For Father’s Day, youngest (Clare) gave me Alwyn Torebeek with David Gilchrist, Life in the Saddle: Adventures of the Legendary horseman the Kokotunga Kid, Michael Joseph, Melbourne 2011). My family tease me sometimes because I can always find a New England connection. This case proved to be no different!
Investigating the history of rodeo in Australia, I found that on Thursday 28 March 1946, a group of bushmen had gathered at the Imperial Hotel in Maitland. They had important business to consider, the formation of a new association, the Northern (N.S.W.) Bushmen's Carnival Association.
In 1960, the name was changed to the Australian Bushmen’s Carnival Association and then in 1985 to the Australian Bushmen’s Campdraft & Rodeo Association (ABCRA). Today, the Tamworth based ABCRA along with its rival, the Warwick based Australian Professional Rodeo Association (APRA), are the largest national rodeo bodies.
By that Thursday in 1948, events based on riding or stock activities including roughriding and camp drafting had a long history. During the 1880s, newspapers were recording Victorian roughriding events, included rough riding and bullock-throwing. In 1885, the first formal competition involving the uniquely Australian sport of campdrafting was held at that year’s Tenterfield Show.
The first draft was not held in the ring, but just outside the Tenterfield Showground on a vacant area. One of the competitors, Clarence Smith, a cattleman and horse breeder from Boorook Station, drew up the rules that remain the basis of the sport today.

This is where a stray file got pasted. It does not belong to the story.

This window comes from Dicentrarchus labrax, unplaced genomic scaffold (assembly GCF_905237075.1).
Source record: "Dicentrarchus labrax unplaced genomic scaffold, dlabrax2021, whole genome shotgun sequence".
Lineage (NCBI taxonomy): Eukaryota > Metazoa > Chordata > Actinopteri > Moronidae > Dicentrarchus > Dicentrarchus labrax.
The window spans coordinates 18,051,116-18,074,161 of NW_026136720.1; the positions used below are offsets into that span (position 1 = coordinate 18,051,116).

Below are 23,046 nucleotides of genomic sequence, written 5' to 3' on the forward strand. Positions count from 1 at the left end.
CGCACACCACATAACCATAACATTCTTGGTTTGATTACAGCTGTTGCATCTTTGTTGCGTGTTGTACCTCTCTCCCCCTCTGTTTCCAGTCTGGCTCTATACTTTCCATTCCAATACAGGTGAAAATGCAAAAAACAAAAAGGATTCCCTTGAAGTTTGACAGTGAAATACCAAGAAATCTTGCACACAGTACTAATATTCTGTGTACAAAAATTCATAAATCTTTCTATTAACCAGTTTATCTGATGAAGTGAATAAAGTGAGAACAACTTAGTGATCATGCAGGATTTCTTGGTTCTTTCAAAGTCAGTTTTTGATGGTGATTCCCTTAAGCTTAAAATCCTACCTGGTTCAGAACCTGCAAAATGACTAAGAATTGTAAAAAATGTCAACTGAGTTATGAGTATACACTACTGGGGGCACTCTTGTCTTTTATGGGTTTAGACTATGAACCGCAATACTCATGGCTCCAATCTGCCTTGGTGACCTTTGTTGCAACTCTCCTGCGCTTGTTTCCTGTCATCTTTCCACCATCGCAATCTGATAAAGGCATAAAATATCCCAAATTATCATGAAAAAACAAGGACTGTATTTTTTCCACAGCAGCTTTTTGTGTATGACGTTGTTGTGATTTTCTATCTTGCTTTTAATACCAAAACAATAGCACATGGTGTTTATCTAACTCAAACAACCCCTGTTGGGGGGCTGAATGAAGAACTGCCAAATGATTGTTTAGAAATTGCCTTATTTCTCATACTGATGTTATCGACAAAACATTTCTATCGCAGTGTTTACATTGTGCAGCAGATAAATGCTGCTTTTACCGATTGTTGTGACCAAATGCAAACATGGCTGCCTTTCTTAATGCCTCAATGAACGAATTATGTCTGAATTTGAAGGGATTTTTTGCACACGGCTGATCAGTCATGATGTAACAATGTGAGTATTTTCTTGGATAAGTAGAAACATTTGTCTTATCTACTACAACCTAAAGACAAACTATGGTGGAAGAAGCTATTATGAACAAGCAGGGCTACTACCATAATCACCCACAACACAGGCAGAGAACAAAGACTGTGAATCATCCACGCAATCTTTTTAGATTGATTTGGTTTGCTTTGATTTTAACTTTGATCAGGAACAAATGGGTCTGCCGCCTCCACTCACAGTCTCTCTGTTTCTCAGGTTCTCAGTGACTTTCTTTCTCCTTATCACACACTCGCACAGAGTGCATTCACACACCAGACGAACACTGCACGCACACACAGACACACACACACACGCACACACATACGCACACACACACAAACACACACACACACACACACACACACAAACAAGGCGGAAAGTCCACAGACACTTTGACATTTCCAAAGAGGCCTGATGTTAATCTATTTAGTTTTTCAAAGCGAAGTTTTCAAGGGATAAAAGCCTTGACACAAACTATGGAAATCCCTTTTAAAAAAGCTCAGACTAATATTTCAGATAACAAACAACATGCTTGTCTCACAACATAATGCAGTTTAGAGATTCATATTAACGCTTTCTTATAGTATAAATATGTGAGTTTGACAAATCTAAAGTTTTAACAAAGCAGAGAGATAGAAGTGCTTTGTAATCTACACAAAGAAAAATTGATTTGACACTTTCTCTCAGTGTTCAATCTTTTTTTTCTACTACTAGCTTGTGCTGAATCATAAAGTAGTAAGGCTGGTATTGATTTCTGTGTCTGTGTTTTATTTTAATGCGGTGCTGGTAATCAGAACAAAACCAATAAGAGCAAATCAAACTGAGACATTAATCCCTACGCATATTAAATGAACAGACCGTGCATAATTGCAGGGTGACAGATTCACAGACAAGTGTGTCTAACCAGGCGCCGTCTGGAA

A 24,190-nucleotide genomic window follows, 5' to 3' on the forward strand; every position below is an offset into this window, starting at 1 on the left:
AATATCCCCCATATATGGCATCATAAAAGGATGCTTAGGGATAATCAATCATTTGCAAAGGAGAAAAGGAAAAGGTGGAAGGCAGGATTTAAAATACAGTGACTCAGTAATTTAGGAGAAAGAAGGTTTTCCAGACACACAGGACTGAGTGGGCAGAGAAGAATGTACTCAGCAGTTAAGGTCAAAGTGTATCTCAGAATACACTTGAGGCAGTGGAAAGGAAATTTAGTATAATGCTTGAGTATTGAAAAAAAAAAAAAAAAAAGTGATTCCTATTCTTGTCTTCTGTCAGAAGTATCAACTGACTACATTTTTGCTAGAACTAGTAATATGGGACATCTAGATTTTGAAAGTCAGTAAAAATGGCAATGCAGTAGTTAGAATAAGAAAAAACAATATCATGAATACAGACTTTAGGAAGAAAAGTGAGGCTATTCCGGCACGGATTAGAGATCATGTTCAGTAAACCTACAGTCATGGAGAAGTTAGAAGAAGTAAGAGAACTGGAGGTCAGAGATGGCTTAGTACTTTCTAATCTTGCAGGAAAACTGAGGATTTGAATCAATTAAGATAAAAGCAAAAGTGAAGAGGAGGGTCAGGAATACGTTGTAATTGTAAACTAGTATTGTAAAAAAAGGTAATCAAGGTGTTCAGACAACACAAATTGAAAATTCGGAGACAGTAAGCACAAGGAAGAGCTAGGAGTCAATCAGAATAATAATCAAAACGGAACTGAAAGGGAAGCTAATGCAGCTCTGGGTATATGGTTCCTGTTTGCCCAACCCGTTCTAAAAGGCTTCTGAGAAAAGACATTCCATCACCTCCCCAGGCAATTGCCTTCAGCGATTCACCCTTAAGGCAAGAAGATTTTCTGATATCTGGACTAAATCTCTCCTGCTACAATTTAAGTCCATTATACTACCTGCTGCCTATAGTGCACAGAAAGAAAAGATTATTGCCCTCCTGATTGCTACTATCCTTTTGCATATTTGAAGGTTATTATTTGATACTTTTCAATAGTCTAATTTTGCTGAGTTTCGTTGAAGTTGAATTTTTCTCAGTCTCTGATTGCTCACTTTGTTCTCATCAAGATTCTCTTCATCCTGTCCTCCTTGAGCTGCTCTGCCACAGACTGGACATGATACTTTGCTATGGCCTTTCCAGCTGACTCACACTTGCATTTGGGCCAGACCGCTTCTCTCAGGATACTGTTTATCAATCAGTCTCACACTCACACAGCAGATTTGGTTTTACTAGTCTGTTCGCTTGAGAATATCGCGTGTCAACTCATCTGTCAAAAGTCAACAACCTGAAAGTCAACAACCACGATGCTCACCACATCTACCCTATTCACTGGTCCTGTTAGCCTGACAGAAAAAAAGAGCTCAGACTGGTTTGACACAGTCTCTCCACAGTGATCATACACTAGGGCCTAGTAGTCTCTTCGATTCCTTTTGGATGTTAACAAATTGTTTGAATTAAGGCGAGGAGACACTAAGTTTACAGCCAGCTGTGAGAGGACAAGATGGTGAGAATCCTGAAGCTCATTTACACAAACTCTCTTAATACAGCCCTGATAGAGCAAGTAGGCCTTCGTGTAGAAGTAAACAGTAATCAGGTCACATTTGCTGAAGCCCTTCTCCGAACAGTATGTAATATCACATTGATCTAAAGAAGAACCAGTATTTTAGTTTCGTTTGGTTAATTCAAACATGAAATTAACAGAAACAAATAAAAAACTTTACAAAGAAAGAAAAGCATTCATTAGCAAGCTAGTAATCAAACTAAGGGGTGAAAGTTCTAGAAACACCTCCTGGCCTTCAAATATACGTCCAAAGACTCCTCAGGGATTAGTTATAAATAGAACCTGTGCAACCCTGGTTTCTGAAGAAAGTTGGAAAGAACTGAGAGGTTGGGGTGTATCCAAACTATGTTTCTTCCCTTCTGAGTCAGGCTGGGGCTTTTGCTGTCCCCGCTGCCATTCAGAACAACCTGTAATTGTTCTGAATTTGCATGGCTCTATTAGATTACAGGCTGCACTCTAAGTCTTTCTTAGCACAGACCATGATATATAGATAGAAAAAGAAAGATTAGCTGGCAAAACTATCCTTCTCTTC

From the 1890s, there were many Australian and some international Wild West shows travelling the country. Bushmen's Carnivals, the Australian equivalents of American rodeos, originated in Northern New South Wales in the 1920s and were well established by the 1930s. In 1930, Warwick, Queensland added the American-style contests of clowns, ropers and trick riders
The Americanisation of language and later equipment that had begun to take place did not please all. By the mid 1930s Mick Bruxner, the Member for Tenterfield and NSW Country Party Leader and Deputy Premier, was complaining at the way that the popularity of American westerns seemed to be affecting the language surrounding bush events.
Bruxner’s cousin was the noted Australian film maker, Warwick born Charles Chauvel. Annoyed by the dominance of American films and the pernicious effects on the language, Bruxner persuaded the NSW Government to attempt to introduce quotas requiring NSW cinemas to show a certain proportion of Australian films. This first ever Australian content rule seems to have failed, although the specific reasons for that are unclear.
In some ways, the period from the end of the Second World War until the advent of television marked the peak of rodeo and bush carnival activities. These were massively popular events in country Australia. Still, they remain popular with the smell of the dust and the horses, the noise, the sudden sharp excitement.
Note to readers: This post appeared as a column in the Armidale Express Extra on 25 September 2013. I am repeating the columns here with a lag because the columns are not on line outside subscription. You can see all the Belshaw World and History Revisited columns by clicking here for 2009, here for 2010, here for 2011, here for 2012, here for 2013.